• Study Resource
• Explore

Survey

* Your assessment is very important for improving the work of artificial intelligence, which forms the content of this project

Document related concepts

Probability amplitude wikipedia, lookup

Law of large numbers wikipedia, lookup

History of statistics wikipedia, lookup

Inductive probability wikipedia, lookup

Foundations of statistics wikipedia, lookup

Transcript
```Discrete Probability Distributions
6- 1
Chapter
Six
McGraw-Hill/Irwin
Random variable
A result from an experiment that, by chance, can
take different values.
Egs.
1. No. of heads you would get in 3 tosses of a coin
2. No. of employees absent on a shift
3. No. of students at CSUN in a semester
4. No. of minutes to drive home from CSUN
5. Inches of rainfall in LA during a year
6. Tire pressure in PSI of a car tire
Examples 1-3 are ‘discrete’
4-6 are ‘continuous’ random variables
In this chapter, we focus on the ‘discrete’.
Probability
Distribution
A listing of all possible outcomes of an
experiment and the corresponding probability.
c
P
F
T
Possible Outcomes
N
= 1/8
= 3/8
= 3/8
= 1/8
Probability Distribution
Note the similarity to histogram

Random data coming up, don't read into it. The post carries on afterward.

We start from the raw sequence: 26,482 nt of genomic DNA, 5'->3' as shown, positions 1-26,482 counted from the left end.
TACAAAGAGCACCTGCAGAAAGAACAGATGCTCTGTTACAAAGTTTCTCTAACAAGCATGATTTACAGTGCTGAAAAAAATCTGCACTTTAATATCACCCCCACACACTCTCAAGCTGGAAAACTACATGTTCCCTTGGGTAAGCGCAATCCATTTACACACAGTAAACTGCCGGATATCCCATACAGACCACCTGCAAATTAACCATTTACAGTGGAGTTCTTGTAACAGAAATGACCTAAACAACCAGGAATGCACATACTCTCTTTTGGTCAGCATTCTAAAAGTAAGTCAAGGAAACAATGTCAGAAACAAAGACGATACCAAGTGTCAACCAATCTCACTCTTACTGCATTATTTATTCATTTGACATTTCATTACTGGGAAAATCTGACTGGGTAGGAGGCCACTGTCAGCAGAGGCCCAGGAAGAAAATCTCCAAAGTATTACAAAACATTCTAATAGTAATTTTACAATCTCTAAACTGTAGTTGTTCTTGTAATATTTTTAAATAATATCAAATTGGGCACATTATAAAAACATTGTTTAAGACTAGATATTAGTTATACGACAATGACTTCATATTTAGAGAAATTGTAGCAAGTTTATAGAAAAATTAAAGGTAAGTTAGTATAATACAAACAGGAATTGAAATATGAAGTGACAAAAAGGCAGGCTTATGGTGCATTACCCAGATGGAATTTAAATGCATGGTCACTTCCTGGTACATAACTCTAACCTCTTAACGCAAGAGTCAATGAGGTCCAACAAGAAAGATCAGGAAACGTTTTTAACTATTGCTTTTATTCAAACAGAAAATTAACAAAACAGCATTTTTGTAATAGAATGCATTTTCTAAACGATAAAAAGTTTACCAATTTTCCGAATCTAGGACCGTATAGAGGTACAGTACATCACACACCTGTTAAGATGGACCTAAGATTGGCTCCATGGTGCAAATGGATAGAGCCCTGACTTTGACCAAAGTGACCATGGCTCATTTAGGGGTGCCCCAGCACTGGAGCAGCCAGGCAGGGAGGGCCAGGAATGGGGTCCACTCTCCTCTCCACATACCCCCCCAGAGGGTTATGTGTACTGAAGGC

Mean of Discrete Probability Distribution
  [ xP( x)]
where
  represents the mean
o x is each outcome
o P(x) is the probability of the various outcomes x.
Calculating Mean/Expected Value of Heads in 3
coin-toss experiment
  [ xP( x )]
μ = 0 * .125 + 1 * .375 + 2 * .375 + 3 * .125
= 1.5
(which by intuition makes sense because for each toss you have 50%
 is a weighted average.
It is also referred to as Expected Value, E(X).
Binomial Probability Distribution
•An outcome of an experiment is classified into one of
two mutually exclusive categories, such as a success or
failure (bi means two).
•The data collected are the results of counts (hence, a
discrete probability distribution).
•The probability of success stays the same for each trial
(independence).
Binomial Probability Distribution
P( x)n Cx (1   )
x
n x Can you logically
explain this formula?
n is the number of trials
x is the number of observed successes
π is the probability of success on each trial
Cx 
n
n!
x!(n-x)!
Let us re-visit the 3-toss coin experiment
n=3
π = .5
X = 0,1,2,3 (number of heads)
P(0) = 3C0 * (.5)0 * (1 - .5)3-0
P(1) = 3C1 * (.5)1 * (1 - .5)3-1
P(2) = 3C2 * (.5)2 * (1 - .5)3-2
P(3) = 3C3 * (.5)3 * (1 - .5)3-3
= .125
= .375
= .375
= .125
You can also
use
Appendix A
(page 489)
Practice time!
Do Self-Review 6-3, Page 168
Use Appendix A, Page 490
Cumulative Binomial Probability Distribution
Problem 21, Page 173
Use table in Page 491
a. 0.387 ( n=9; x=9; straight from table )
b. 0.001 ( P(x<5) = P(x ≤ 4) )
c. 0.992 ( 1 – P(x ≤ 5) = 1 – 0.008 )
d. 0.946 [ (P(x=7) + (P(x=8) + (P(x=9) ]
Mean of the Binomial Distribution
  n
Logic: If you throw a coin say 100 times, how many
times you would expect to get a head?
For each throw, the probability of getting a head is .5.
So, in 100 trials, you would expect 50 heads (which is
100*.5; ie. nπ )
Variance of the Binomial Distribution
  n (1   )
2
For the previous example,
= 100*.5*(1-.5)
σ 2 = 25
S.D. σ = 5
```
Related documents